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I have this piece of code for a FluentWait.

Wait<WebDriver> wait = new FluentWait<WebDriver>(driver)
       .withTimeout(30, SECONDS)
       .pollingEvery(5, SECONDS)
       .ignoring(NoSuchElementException.class);

WebElement foo = wait.until(new Function<WebDriver, WebElement>() {
     public WebElement apply(WebDriver driver) {
       return driver.findElement(By.id("foo"));
     }
   });

I understand everything in the first part. Please explain how new Function<WebDriver, WebElement> works in the second part.

I have looked at the source code (link) from the package com.google.common.base but couldn't wrap my head around it.

2 Answers 2

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The FluentWait example in the Selenium documentation is a bit different and simpler.

  Wait wait = new FluentWait(driver)
   .withTimeout(30, SECONDS)
   .pollingEvery(5, SECONDS)
   .ignoring(NoSuchElementException.class);

  WebElement foo = wait.until(new Function() {
     public WebElement apply(WebDriver driver) {
       return driver.findElement(By.id("foo"));
     }
   });

The until() function repeats the public apply() function every 5 seconds until it returns a WebElement or until the 30 seconds have passed. The findElement() function returns a NoSuchElementException when the element is not found, but this is ignored. If a WebElement is found it is placed into foo.

The new Function<WebDriver, WebElement>() is an extended version of the default Java new Function().

Why these extra types have been added to your example is unclear to me. And I am not a Java Guru. They might not be necessary, but probably it makes sure you really are using a WebDriver object and not something else.

From reading the documentation of Function I think that you have to pass these Type arguments in newer versions of Java.

Java language specific details are better asked on StackOverflow.com instead of on the SQA & testing.SE

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Wait<WebDriver> wait = new FluentWait<WebDriver>(driver) (1)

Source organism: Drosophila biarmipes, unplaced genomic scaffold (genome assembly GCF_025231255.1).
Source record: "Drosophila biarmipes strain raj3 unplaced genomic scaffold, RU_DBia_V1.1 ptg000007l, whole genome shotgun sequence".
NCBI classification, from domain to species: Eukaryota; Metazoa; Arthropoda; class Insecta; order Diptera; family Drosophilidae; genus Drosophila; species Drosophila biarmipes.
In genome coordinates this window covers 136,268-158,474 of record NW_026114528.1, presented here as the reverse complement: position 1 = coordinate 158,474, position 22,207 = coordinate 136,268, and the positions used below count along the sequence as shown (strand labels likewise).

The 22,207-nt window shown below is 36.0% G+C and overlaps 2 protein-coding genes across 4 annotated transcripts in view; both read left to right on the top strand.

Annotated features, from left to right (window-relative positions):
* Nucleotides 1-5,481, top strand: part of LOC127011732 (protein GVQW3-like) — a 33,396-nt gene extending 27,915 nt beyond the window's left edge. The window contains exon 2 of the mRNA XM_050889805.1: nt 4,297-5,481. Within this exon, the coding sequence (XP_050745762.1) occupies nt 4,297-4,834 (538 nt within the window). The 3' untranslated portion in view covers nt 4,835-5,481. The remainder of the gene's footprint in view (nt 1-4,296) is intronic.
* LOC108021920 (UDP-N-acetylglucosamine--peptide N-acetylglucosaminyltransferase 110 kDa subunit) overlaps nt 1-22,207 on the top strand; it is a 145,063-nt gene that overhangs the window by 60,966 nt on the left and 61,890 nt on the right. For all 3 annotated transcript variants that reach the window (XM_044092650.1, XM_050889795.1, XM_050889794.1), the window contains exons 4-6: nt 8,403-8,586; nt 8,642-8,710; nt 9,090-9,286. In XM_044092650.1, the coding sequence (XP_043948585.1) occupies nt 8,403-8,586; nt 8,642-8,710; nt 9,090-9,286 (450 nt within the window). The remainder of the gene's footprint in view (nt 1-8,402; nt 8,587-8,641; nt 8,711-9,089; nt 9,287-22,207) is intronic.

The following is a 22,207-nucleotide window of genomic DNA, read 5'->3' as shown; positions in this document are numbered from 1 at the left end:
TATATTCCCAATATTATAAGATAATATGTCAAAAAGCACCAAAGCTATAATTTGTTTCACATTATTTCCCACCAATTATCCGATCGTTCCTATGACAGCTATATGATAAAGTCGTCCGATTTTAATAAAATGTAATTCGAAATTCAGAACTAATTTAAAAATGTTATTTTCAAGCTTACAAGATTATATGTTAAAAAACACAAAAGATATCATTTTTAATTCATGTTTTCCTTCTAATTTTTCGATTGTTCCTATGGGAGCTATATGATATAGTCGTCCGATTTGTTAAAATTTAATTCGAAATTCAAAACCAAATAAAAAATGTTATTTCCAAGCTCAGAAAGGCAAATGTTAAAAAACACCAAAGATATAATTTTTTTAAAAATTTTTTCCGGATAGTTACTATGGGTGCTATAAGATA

.withTimeout(30, SECONDS) (2)
       .pollingEvery(5, SECONDS) (3)
       .ignoring(NoSuchElementException.class); (4)

WebElement foo = wait.until(new Function<WebDriver, WebElement>() { (5)
     public WebElement apply(WebDriver driver) { (6)
       return driver.findElement(By.id("foo")); (7)
     }
   });
  1. A new instance of FluentWait is declared which incorporates your previously instantiated driver.
  2. The FluentWait object wait is given a time-out of 30 seconds
  3. Every 5 seconds, the wait will execute
  4. NoSuchElementException will be ignored during the time-out
  5. A functional interface is instantiated that takes your driver and returns the resulting WebElement, which is assigned to foo
  6. the apply method implements the logic, taking your driver from wait as argument.
  7. findElement looks for an element with an id-value of foo until this is found according to the settings of wait. If it isn't found and instead time-out is reached, execution is aborted.
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  • The original question was how do steps 5/6/7 work. WebDriver is driving seems like an over simplification of what is happening. Commented Jan 29, 2017 at 21:24

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